I can guess what some of you may be thinking: but what about coconut oil, isn’t this a healthy source of fat? The story isn’t over here and coconut oil is one of those pesky fat types that is clouding the answer to the original question of which fats are the healthiest. As mentioned previously, fats and oils differ in their saturation status as well as their chain length. Since coconut oil is solid at room temperature we know that it is made up of predominantly saturated fatty acids. The medium chain fatty acids present in coconut oil are what have won this oil its claim to fame. Simply stated, the body absorbs and processes small and medium chain fatty acids differently than long chain ones and there have been many studies suggesting various positive outcomes with consumption of medium chain fatty acids despite their saturation. Some studies, for example, have shown decreased risk for cardiovascular disease and increased weight loss associated with medium chain fatty acid intake. In these studies lab-processed fats consisting of only medium chain fatty acids (8-10 carbons in length) are what have been widely researched. Keep in mind that dietary oils and fats are not made up of only one fatty acid, but many. For example, coconut oil does contain some fatty acids that are 8 and 10 carbons long, but the most abundant fatty acid in coconut oil is 12 carbons in length. This is important because 1) coconut oil specifically is not the oil that studies have linked to positive health outcomes, 2) there is much controversy regarding whether 12 carbon fatty acids behave the same as the much studied 8-10 carbon fatty acids or if they are metabolized like long chain fatty acids, and 3) coconut oil is dominate in saturated fat (which is known to be less healthy). So, while coconut oil does have some medium chain fatty acids that may be healthier than long chain, we do not yet know enough to make conclusions about the main fatty acid in this oil.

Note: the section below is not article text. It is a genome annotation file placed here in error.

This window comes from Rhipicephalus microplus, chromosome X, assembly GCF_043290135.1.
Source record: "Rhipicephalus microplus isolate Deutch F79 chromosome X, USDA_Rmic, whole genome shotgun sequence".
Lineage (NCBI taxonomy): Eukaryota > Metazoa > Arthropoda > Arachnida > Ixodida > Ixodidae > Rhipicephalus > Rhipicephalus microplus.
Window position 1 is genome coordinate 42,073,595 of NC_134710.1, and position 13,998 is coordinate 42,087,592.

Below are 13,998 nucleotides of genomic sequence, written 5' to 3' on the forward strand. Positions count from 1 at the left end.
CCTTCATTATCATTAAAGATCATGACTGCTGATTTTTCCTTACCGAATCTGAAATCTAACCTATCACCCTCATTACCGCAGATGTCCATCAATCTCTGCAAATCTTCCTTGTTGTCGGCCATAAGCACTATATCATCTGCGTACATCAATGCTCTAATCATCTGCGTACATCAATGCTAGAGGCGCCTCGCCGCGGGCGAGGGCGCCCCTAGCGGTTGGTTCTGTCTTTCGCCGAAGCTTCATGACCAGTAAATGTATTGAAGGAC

So I should just choose unsaturated fats most often? Unfortunately, the blurred story on fat continues here. While it is true that replacing saturated fat in the diet with unsaturated fat is associated with decreased LDL cholesterol, not all unsaturated fats are created equal. There are two fatty acids that are essential, or required, in the human diet. These are the omega-6 and omega-3 fatty acids. Remember that unsaturated fats contain bends in their structure. Suffice it to say that the difference between omega-6 and omega-3 fatty acids is related to where that bend occurs. Again, structure is highly linked to health outcomes. Omega-6 fatty acids produces pro-inflammatory signalers in the body while omega-3 fatty acids are associated with anti-inflammatory signalers. Inflammation is an immune response that is intended to promote healing in damaged tissues; without inflammation tissue repair cannot take place. This means that we do, in fact, require intake of the inflammation supporting omega-6 fatty acids. Chronic inflammation, however, occurs when an inflammatory response is occurring in the absence of tissue damage. This type of inappropriate inflammation is common in Western culture and has been associated with many types of chronic diseases. Research suggest that there may be an ideal ratio of dietary intake between omega-6 and omega-3 fatty acids. In other words, it is possible that a large intake of omega-6s relative to omega-3s is disease promoting. However, since most oils contain some degree of both of these fatty acids and it would be nearly impossible for most people to calculate their omega intake ratio. I recommend that people choose foods and oils that are high in omega-3s daily. Foods that are especially high in omega-3s are fatty fish, walnuts, flax seeds & chia seeds as well as flax, walnut, canola, and hemp seed oils.
Again, when it comes to healthy fats and oils, the answer is anything but simple. Remember the big picture. Trans fat has no health promoting qualities and has actually been linked to numerous poor health outcomes. It is best to avoid this type of fat. Saturated fat intake can also be disease promoting but this fat type is found in foods that are rich in protein and micronutrients. No need to avoid saturated fat, but include it sparingly. Unsaturated fats are health supporting and should be chosen most often. Specifically, omega-3 fatty acids promote anti-inflammatory responses and effort should be made to include these fatty acid types in the daily diet.